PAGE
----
GUT Vitamin B12 supplements may help treat hepatitis C
Published Online First 17 July 2012
Safe and inexpensive option for boosting response rate to antiviral drugs [Vitamin B12 supplementation improves the rate of sustained viral response in patients chronically infected with hepatitis C virus
Online First doi 10.1136/gutjnl-2012-302344]
Adding vitamin B12 to standard hepatitis C virus (HCV) treatment significantly boosts the body’s ability to keep the virus at bay, indicates a pilot study published online in the journal Gut.
The effects were particularly strong in patients whose infection was proving difficult to treat effectively, the findings showed. Between 60% and 80% of those infected with the viral liver infection HCV will go on to develop chronic hepatitis, and roughly
a third of them will progress to cirrhosis and terminal liver disease.
Standard treatment of interferon (peg IFN) and ribavarin clears the virus in about 50% of patients infected with genotype 1 HCV and 80% of those infected with genotypes 2 or 3. But this approach fails to clear the virus in around half of all those infected with HCV or the infection returns once treatment stops.
While trials of new generation antiviral drugs show promise, they are expensive, and can make treatment more difficult. And
questions still remain about how well they will work in practice, say the authors.
Experimental research dating back a decade suggests that vitamin B12 may have a role in suppressing HCV.
The liver is the body’s primary storage centre for vitamin B12, but this capacity is impaired by diseases directly affecting the organ. The researchers therefore wanted to see if adding vitamin B12 to standard treatment would make a difference.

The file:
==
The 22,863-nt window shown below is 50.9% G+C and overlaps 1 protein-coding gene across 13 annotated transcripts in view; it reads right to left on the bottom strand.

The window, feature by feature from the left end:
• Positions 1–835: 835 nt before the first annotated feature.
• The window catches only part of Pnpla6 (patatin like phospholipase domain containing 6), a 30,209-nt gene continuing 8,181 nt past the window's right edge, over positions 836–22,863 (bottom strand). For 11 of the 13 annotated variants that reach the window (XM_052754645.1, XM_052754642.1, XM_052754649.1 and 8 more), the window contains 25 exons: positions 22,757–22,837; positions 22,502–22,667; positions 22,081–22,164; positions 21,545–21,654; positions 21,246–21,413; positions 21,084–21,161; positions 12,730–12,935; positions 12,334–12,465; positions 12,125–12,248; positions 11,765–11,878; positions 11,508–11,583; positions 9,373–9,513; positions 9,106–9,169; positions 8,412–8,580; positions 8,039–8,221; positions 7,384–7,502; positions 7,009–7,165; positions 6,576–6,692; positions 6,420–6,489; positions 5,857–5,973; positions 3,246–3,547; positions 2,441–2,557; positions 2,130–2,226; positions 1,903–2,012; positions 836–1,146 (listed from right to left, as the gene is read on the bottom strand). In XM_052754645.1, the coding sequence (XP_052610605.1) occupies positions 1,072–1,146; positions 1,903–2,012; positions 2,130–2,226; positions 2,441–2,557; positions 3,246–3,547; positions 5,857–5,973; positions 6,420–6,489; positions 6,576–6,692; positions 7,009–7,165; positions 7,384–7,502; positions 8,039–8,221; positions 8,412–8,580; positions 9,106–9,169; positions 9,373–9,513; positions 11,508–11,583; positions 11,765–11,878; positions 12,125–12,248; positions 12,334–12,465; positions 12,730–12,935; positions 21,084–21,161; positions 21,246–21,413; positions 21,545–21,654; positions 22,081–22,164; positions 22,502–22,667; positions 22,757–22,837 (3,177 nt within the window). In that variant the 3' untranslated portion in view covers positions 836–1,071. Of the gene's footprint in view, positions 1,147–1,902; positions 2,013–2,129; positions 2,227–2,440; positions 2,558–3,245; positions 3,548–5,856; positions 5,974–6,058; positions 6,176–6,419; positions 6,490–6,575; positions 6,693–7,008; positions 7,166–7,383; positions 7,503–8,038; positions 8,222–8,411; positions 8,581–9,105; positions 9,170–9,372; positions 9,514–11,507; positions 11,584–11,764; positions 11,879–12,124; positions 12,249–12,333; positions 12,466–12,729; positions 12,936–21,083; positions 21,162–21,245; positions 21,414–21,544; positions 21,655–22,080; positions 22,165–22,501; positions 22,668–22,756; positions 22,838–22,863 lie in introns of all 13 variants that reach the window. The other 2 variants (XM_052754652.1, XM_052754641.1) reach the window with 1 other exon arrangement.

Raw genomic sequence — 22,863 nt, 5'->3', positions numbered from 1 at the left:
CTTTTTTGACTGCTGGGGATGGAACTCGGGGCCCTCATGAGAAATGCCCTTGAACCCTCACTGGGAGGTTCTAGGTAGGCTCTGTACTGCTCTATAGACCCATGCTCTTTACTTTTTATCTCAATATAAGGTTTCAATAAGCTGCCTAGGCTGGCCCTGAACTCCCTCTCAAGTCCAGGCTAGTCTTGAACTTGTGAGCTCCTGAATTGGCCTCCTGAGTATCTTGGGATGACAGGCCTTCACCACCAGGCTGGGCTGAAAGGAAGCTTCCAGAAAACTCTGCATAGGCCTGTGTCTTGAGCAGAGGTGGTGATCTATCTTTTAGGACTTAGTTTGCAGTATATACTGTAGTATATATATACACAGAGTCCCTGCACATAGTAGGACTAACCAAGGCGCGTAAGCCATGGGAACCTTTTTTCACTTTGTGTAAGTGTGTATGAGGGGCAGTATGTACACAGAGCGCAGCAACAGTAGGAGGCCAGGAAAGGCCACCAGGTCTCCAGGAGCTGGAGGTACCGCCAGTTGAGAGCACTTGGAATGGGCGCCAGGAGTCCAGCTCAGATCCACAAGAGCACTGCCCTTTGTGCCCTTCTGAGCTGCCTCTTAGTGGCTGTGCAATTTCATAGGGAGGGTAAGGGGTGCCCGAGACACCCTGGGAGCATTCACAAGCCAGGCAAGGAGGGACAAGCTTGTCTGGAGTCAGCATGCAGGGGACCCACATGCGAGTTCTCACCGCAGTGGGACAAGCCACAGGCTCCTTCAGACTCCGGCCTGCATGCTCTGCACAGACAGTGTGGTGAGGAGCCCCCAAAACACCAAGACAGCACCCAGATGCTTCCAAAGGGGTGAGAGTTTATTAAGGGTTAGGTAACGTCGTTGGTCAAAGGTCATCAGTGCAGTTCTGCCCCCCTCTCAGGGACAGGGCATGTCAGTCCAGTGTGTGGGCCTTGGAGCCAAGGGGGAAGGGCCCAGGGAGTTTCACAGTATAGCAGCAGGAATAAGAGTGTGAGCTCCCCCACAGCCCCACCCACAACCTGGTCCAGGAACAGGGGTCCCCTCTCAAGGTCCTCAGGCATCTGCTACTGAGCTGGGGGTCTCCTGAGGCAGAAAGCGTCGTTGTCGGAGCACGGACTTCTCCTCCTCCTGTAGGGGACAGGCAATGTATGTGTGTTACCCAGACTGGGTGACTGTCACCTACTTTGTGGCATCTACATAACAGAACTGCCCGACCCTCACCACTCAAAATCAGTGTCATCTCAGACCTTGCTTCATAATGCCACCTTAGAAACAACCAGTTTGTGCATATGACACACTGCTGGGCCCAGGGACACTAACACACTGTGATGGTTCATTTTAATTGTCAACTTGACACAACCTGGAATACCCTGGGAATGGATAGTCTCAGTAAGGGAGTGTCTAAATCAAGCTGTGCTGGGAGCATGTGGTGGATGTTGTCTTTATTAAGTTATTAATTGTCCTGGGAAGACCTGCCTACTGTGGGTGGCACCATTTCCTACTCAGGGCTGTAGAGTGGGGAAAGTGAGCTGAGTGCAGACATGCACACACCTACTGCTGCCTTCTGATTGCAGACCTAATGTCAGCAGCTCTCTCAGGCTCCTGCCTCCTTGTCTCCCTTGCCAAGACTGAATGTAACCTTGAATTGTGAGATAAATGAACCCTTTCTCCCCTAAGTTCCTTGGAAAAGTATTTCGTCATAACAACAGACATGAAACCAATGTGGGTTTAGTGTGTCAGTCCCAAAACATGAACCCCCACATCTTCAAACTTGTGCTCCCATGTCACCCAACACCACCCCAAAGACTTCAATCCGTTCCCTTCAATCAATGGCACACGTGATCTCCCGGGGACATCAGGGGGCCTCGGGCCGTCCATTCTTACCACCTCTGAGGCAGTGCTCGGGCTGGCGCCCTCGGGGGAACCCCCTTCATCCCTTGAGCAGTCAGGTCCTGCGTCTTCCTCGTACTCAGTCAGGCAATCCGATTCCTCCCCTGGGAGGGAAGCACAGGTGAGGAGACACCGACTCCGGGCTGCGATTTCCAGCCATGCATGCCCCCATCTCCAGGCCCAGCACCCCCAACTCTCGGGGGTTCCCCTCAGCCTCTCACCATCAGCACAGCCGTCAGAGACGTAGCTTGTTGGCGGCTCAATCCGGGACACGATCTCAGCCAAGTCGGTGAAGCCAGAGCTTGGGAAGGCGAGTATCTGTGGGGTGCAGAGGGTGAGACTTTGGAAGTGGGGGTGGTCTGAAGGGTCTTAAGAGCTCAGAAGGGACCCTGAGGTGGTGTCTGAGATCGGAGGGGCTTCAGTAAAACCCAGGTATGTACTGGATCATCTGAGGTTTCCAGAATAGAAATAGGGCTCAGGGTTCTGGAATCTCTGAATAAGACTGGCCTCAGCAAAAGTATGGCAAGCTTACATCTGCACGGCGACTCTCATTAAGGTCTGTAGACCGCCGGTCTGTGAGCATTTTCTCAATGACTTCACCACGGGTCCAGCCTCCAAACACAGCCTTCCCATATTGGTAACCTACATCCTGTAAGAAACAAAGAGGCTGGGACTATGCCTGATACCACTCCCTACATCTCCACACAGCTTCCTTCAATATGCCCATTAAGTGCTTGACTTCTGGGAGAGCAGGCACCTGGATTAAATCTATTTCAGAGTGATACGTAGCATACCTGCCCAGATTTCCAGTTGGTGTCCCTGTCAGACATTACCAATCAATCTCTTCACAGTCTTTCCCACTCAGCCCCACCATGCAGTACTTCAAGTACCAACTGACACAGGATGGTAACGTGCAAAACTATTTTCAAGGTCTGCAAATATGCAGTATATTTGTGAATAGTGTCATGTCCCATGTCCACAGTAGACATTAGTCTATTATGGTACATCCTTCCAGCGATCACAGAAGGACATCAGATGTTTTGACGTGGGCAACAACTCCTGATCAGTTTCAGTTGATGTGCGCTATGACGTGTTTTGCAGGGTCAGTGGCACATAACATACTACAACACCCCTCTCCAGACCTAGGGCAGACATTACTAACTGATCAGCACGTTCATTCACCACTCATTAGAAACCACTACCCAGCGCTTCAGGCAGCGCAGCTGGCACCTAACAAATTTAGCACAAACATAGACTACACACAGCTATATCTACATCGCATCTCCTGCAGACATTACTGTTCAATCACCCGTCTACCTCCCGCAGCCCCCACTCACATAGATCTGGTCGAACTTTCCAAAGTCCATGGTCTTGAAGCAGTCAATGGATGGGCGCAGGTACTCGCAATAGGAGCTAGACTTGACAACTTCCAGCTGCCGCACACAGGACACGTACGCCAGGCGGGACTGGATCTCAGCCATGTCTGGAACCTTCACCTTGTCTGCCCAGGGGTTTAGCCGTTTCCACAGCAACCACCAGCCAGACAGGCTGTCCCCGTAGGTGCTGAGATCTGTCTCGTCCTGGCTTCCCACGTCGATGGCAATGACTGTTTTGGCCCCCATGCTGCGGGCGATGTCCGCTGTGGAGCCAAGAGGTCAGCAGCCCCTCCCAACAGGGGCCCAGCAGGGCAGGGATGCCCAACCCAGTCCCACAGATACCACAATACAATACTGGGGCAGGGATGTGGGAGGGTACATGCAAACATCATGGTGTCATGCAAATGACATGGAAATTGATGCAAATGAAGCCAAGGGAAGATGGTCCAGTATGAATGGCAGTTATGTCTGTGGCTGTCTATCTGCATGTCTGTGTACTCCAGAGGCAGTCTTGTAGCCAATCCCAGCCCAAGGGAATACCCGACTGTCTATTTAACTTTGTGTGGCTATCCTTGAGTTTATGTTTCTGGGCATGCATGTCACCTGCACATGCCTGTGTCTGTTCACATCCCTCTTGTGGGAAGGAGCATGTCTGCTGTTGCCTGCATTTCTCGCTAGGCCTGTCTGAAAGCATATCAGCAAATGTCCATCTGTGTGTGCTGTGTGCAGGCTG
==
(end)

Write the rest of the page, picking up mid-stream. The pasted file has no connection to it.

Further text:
Ninety four patients with HCV infection were randomly allocated to receive standard treatment or standard treatment plus vitamin B12 (5000 ug every 4 weeks) for between 24 (genotypes 2 and 3) and 48 weeks (genotype 1).
The body’s ability to clear the virus was assessed after 4 weeks (rapid viral response), after 12 weeks (complete early viral response), at the end of treatment and at 24 weeks after stopping treatment (sustained viral response).
There was no difference between the two treatment approaches at 4 weeks, but there were significant differences in response at all the other time points, particularly 24 weeks after stopping treatment, which is the aim of HCV treatment and the closest it can be get to a cure.
The effects were also significantly greater among those who carried the type 1 strain, which is particularly hard to treat, and those high levels of infection (high viral load) to begin with.
Overall, adding vitamin B12 to standard therapy strengthened the rate of sustained viral response by 34%, the findings showed.
The authors conclude that until clear eligibility criteria for treatment with the new generation antiviral drugs are established, standard treatment plus vitamin B12 is a safe and inexpensive alternative, particularly for those who carry a strain of the virus that is hard to treat.